Inverse Condemnation Claims in Florida
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Real property rights in the United States and in Florida are constitutionally protected. In Florida, Article X of the Florida Constitution protects a “taking” of one’s private property without just or full compensation. When government action results in a “taking” of private property, such action results in eminent domain or inverse condemnation claims. The focus of this post is inverse condemnation claims.
What Is Inverse Condemnation?
Inverse condemnation claims are brought by a private property owner when the government’s actions have resulted in a taking of the property without full compensation. As one Florida court put it, “the right to inverse condemnation exists when the State, or a corporate entity possessed of the power of eminent domain, has taken private property without lawful authority and without formal exercise of its power of eminent domain.” Florida Power & Light Co. v. Rader.
There are various types of takings that can result in an inverse condemnation claim. Examples include certain physical invasions of property (like flooding or dumping of trash); regulatory takings (exercise of police powers); or other government conduct that rises to the level of a taking of real property.
Some cases in Florida hold that to state a claim for inverse condemnation, a property owner must establish there has been a permanent invasion of the land, amounting to an appropriation that is different than merely a property damage claim. Department of Transportation v. Donahoo and Diamond K Corp. v. Leon County. Indeed, the court in Diamond K stated that since there was no evidence that any activity permanently deprived the property owner of all beneficial use of its property, no taking occurred. However, case law in Florida also supports compensation to parties for a temporary taking. Decker v. Citrus County.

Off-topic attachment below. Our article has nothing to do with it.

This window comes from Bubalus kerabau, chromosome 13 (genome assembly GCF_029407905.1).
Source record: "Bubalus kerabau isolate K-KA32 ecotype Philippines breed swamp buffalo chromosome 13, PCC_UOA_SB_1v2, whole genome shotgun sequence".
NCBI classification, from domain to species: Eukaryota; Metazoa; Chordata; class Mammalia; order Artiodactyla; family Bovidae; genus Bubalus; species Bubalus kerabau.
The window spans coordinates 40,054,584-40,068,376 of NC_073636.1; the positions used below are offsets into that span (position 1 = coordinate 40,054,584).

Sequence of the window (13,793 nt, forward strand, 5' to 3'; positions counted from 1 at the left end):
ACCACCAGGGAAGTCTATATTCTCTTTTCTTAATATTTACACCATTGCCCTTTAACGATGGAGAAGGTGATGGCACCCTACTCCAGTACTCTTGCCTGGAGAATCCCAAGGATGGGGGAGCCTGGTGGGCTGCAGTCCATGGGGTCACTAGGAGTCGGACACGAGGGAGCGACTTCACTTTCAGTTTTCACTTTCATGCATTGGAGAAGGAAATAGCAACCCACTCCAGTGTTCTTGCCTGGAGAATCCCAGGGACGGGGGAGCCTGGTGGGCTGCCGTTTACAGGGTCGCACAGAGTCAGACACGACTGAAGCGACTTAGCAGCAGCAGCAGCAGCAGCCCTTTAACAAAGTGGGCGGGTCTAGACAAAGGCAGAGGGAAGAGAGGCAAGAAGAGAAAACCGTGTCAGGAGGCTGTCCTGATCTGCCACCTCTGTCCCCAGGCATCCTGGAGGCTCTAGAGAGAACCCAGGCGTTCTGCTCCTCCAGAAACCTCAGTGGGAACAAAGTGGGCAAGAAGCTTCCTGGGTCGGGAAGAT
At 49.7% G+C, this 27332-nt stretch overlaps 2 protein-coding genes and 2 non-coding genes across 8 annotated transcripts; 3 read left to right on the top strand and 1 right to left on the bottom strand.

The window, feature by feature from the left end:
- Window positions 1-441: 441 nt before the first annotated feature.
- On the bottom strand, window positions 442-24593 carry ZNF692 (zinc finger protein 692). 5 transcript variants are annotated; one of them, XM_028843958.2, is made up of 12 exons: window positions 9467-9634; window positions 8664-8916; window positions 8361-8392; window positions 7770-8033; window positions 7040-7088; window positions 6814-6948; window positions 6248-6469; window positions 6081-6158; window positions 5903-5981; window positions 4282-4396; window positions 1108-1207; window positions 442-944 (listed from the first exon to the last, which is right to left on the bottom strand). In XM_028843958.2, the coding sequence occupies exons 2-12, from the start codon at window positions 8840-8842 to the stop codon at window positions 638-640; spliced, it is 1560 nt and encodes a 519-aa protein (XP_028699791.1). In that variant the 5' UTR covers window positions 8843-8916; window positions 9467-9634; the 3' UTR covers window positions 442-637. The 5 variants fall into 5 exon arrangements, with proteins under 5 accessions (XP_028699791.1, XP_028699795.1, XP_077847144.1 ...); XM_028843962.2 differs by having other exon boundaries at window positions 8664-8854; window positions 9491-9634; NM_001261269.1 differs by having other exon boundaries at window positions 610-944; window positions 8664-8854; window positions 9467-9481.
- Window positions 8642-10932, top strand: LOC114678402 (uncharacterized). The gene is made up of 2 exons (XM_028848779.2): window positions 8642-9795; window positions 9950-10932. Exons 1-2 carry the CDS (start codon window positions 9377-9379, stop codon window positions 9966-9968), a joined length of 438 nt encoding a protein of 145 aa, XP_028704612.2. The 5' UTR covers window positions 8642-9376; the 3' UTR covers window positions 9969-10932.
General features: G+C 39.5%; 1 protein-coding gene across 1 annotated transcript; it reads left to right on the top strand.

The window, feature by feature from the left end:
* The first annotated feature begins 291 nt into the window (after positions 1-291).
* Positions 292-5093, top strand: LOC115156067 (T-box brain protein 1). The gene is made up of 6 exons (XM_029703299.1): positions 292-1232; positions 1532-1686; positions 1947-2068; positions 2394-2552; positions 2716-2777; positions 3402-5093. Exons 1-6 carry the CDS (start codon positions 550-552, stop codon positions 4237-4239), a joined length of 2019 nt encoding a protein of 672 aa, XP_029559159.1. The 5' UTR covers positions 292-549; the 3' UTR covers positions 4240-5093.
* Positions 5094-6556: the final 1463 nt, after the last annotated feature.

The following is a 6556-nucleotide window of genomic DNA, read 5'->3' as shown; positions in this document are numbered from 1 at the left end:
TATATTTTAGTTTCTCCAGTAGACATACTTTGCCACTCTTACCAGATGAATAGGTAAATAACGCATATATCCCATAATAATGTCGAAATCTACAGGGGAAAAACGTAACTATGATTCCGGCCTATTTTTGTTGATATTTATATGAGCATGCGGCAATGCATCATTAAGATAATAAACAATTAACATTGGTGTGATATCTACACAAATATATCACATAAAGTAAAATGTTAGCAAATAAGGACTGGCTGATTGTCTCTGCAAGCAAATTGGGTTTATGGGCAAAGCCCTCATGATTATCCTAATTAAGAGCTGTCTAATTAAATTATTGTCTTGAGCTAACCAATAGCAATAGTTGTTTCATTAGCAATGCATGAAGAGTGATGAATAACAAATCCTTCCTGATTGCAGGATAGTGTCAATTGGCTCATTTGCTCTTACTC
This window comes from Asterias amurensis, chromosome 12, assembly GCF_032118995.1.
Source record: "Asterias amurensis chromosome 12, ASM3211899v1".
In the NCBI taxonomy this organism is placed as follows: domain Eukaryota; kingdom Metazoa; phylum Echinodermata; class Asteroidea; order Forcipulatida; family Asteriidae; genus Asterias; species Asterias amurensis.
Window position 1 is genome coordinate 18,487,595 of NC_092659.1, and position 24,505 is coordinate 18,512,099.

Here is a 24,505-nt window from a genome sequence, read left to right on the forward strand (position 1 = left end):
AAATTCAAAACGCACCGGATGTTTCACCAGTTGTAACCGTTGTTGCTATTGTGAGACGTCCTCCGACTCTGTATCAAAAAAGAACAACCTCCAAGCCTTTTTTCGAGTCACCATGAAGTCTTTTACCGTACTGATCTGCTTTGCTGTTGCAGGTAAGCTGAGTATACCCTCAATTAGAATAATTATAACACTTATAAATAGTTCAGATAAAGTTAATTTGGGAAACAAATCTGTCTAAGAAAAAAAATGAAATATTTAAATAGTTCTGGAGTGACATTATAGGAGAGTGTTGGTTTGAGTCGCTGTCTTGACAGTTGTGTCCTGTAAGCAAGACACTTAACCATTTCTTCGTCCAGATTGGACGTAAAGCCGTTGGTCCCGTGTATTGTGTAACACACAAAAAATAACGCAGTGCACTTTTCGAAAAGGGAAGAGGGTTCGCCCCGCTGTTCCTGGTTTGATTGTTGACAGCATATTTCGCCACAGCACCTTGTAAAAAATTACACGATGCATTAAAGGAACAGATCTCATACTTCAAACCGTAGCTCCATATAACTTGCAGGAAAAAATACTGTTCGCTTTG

How Long Do Property Owners Have to Bring an Inverse Condemnation Claim?
The time period for bringing an inverse condemnation lawsuit is four (4) years. Sarasota Welfare Home, Inc. v. City of Sarasota. However, the date the “taking” accrued or occurred may be subject to debate and may involve situations where a continuing trespass or nuisance evolves into a taking of one’s property. Knowledge of harm by the government action is generally sufficient to trigger the accrual of an inverse condemnation claim. Suarez v. City of Tampa. However, where the government conduct is continuing (such as continued flooding), the inverse claim may not have accrued, for statute of limitations purposes, until the situation is stabilized. Suarez involved a city’s dumping of garbage on private property. The court held that the situation was “stabilized” when the city stopped dumping the garbage, not when the owners requested that the city remove the garbage.
Does a Judge or Jury Resolve an Inverse Condemnation Case?
In Florida, a judge will first decide whether there has been a “taking” of private property. If a taking is found, the case proceeds to a jury trial of 12 persons to determine damages for the taking.
To determine these damages, a private property owner will likely need to engage experts to opine as to the value of the property taken. For example, a property owner might engage an appraiser and a general contractor to provide opinions as to the value of the property at the time of the taking, as well as what construction costs will be to construct a similar structure elsewhere (since the property owner can no longer use the property for its intended purpose).
Can I Recover Attorneys’ Fees in My Inverse Condemnation Case?
If the property owner is successful with its inverse condemnation case, he/she will be entitled to recover attorneys’ fees and costs, as prescribed by statute. 73.091 and 73.092 Fla. Stat. In addition, the government entity will be liable for pre-judgment interest. 74.061, Fla. Stat.